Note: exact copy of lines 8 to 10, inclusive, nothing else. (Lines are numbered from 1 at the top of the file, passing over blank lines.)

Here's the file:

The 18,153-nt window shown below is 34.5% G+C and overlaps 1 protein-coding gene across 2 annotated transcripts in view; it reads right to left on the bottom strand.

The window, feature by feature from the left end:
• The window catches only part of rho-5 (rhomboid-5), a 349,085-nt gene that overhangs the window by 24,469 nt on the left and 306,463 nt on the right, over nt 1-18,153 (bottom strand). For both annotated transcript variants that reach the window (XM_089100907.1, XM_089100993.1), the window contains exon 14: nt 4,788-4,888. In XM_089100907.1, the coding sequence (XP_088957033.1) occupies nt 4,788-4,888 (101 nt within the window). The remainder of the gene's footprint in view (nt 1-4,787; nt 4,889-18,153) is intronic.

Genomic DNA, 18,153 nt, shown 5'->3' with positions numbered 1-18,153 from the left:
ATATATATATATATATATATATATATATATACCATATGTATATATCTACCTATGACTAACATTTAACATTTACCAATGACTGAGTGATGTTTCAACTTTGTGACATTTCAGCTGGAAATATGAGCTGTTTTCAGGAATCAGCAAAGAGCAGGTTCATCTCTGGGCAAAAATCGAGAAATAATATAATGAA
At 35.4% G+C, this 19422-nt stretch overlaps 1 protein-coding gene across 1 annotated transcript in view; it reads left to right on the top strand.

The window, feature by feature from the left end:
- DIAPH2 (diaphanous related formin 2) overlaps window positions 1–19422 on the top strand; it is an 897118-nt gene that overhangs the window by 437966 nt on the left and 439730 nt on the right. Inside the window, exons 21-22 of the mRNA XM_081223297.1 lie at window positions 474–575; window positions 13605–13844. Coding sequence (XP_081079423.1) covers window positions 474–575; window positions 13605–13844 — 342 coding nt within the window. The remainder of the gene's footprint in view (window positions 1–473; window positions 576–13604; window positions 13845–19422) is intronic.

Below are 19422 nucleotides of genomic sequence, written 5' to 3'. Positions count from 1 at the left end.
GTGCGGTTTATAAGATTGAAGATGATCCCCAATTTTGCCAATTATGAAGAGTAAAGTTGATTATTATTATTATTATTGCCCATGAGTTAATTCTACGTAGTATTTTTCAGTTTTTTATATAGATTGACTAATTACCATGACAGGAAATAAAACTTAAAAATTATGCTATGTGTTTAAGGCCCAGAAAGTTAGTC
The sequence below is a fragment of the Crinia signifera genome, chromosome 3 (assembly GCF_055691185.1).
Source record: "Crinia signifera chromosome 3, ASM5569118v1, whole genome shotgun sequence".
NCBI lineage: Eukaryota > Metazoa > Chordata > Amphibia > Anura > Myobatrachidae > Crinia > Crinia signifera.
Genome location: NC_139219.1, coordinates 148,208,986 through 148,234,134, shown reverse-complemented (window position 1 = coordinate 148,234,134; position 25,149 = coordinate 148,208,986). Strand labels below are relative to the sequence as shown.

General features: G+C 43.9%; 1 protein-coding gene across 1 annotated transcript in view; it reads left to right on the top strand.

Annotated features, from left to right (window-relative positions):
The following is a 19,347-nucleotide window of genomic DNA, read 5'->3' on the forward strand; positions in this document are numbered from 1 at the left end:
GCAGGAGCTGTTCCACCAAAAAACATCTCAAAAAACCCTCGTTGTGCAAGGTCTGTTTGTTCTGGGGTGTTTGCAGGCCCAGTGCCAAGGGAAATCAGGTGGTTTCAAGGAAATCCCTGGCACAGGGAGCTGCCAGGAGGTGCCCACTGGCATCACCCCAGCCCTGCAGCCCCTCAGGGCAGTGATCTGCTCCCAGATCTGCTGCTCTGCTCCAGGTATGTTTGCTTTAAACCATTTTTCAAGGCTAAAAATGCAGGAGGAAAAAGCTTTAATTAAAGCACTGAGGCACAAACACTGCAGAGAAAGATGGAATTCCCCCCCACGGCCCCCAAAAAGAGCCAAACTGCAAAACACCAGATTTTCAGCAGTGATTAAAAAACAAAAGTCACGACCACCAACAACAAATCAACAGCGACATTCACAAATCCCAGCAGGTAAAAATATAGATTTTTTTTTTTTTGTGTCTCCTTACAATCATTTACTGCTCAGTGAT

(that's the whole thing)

- DIAPH2 (diaphanous related formin 2) overlaps window positions 1–19422 on the top strand; it is an 897118-nt gene that overhangs the window by 437966 nt on the left and 439730 nt on the right. Inside the window, exons 21-22 of the mRNA XM_081223297.1 lie at window positions 474–575; window positions 13605–13844. Coding sequence (XP_081079423.1) covers window positions 474–575; window positions 13605–13844 — 342 coding nt within the window. The remainder of the gene's footprint in view (window positions 1–473; window positions 576–13604; window positions 13845–19422) is intronic.

Below are 19422 nucleotides of genomic sequence, written 5' to 3'. Positions count from 1 at the left end.
GTGCGGTTTATAAGATTGAAGATGATCCCCAATTTTGCCAATTATGAAGAGTAAAGTTGATTATTATTATTATTATTGCCCATGAGTTAATTCTACGTAGTATTTTTCAGTTTTTTATATAGATTGACTAATTACCATGACAGGAAATAAAACTTAAAAATTATGCTATGTGTTTAAGGCCCAGAAAGTTAGTC